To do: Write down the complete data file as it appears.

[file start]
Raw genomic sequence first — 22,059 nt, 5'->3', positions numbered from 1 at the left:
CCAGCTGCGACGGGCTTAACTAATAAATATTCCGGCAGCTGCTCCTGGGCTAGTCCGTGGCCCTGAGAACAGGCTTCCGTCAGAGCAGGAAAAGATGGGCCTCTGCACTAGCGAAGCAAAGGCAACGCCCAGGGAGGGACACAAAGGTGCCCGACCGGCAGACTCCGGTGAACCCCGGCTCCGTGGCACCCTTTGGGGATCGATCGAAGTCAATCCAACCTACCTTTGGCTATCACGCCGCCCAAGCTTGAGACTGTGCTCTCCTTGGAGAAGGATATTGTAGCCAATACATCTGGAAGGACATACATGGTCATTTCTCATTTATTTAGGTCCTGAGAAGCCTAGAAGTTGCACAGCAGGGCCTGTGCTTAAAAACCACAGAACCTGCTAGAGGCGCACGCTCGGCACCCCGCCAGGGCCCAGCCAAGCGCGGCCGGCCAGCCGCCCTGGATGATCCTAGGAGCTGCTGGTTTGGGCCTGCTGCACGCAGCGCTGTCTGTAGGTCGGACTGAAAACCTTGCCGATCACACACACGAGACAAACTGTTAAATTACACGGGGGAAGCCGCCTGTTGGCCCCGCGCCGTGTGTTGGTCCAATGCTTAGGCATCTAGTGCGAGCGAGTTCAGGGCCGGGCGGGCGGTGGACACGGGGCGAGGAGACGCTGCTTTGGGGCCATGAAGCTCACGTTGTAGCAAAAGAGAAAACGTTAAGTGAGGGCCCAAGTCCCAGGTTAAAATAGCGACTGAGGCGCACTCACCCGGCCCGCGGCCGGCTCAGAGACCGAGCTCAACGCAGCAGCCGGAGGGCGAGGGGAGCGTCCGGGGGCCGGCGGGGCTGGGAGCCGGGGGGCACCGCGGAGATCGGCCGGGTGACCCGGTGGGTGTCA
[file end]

Raw genomic sequence first — 22,059 nt, 5'->3', positions numbered from 1 at the left:
CCAGCTGCGACGGGCTTAACTAATAAATATTCCGGCAGCTGCTCCTGGGCTAGTCCGTGGCCCTGAGAACAGGCTTCCGTCAGAGCAGGAAAAGATGGGCCTCTGCACTAGCGAAGCAAAGGCAACGCCCAGGGAGGGACACAAAGGTGCCCGACCGGCAGACTCCGGTGAACCCCGGCTCCGTGGCACCCTTTGGGGATCGATCGAAGTCAATCCAACCTACCTTTGGCTATCACGCCGCCCAAGCTTGAGACTGTGCTCTCCTTGGAGAAGGATATTGTAGCCAATACATCTGGAAGGACATACATGGTCATTTCTCATTTATTTAGGTCCTGAGAAGCCTAGAAGTTGCACAGCAGGGCCTGTGCTTAAAAACCACAGAACCTGCTAGAGGCGCACGCTCGGCACCCCGCCAGGGCCCAGCCAAGCGCGGCCGGCCAGCCGCCCTGGATGATCCTAGGAGCTGCTGGTTTGGGCCTGCTGCACGCAGCGCTGTCTGTAGGTCGGACTGAAAACCTTGCCGATCACACACACGAGACAAACTGTTAAATTACACGGGGGAAGCCGCCTGTTGGCCCCGCGCCGTGTGTTGGTCCAATGCTTAGGCATCTAGTGCGAGCGAGTTCAGGGCCGGGCGGGCGGTGGACACGGGGCGAGGAGACGCTGCTTTGGGGCCATGAAGCTCACGTTGTAGCAAAAGAGAAAACGTTAAGTGAGGGCCCAAGTCCCAGGTTAAAATAGCGACTGAGGCGCACTCACCCGGCCCGCGGCCGGCTCAGAGACCGAGCTCAACGCAGCAGCCGGAGGGCGAGGGGAGCGTCCGGGGGCCGGCGGGGCTGGGAGCCGGGGGGCACCGCGGAGATCGGCCGGGTGACCCGGTGGGTGTCA